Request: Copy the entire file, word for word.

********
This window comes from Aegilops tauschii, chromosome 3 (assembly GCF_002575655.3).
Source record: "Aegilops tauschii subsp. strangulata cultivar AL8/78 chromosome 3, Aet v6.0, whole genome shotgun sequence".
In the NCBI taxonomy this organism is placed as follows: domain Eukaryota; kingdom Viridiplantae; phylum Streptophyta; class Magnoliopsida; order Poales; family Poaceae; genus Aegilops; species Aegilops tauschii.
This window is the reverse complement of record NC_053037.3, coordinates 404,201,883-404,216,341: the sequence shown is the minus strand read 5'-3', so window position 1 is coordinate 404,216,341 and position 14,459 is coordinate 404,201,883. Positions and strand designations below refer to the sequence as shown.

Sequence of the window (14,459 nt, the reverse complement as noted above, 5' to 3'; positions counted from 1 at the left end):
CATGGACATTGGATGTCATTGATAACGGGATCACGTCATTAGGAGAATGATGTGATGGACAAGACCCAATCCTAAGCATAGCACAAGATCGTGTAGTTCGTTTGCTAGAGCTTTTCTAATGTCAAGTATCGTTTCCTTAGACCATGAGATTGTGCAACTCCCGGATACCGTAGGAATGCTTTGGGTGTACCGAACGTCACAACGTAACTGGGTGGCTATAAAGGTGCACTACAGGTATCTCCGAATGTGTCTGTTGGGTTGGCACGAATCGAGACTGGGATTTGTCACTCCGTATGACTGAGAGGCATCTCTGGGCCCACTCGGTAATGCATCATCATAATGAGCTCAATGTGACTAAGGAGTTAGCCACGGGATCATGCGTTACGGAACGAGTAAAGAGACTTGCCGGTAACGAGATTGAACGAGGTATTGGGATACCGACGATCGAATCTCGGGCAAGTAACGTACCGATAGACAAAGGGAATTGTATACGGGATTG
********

This window comes from Aegilops tauschii, chromosome 3 (assembly GCF_002575655.3).
Source record: "Aegilops tauschii subsp. strangulata cultivar AL8/78 chromosome 3, Aet v6.0, whole genome shotgun sequence".
In the NCBI taxonomy this organism is placed as follows: domain Eukaryota; kingdom Viridiplantae; phylum Streptophyta; class Magnoliopsida; order Poales; family Poaceae; genus Aegilops; species Aegilops tauschii.
This window is the reverse complement of record NC_053037.3, coordinates 404,201,883-404,216,341: the sequence shown is the minus strand read 5'-3', so window position 1 is coordinate 404,216,341 and position 14,459 is coordinate 404,201,883. Positions and strand designations below refer to the sequence as shown.

Sequence of the window (14,459 nt, the reverse complement as noted above, 5' to 3'; positions counted from 1 at the left end):
CATGGACATTGGATGTCATTGATAACGGGATCACGTCATTAGGAGAATGATGTGATGGACAAGACCCAATCCTAAGCATAGCACAAGATCGTGTAGTTCGTTTGCTAGAGCTTTTCTAATGTCAAGTATCGTTTCCTTAGACCATGAGATTGTGCAACTCCCGGATACCGTAGGAATGCTTTGGGTGTACCGAACGTCACAACGTAACTGGGTGGCTATAAAGGTGCACTACAGGTATCTCCGAATGTGTCTGTTGGGTTGGCACGAATCGAGACTGGGATTTGTCACTCCGTATGACTGAGAGGCATCTCTGGGCCCACTCGGTAATGCATCATCATAATGAGCTCAATGTGACTAAGGAGTTAGCCACGGGATCATGCGTTACGGAACGAGTAAAGAGACTTGCCGGTAACGAGATTGAACGAGGTATTGGGATACCGACGATCGAATCTCGGGCAAGTAACGTACCGATAGACAAAGGGAATTGTATACGGGATTG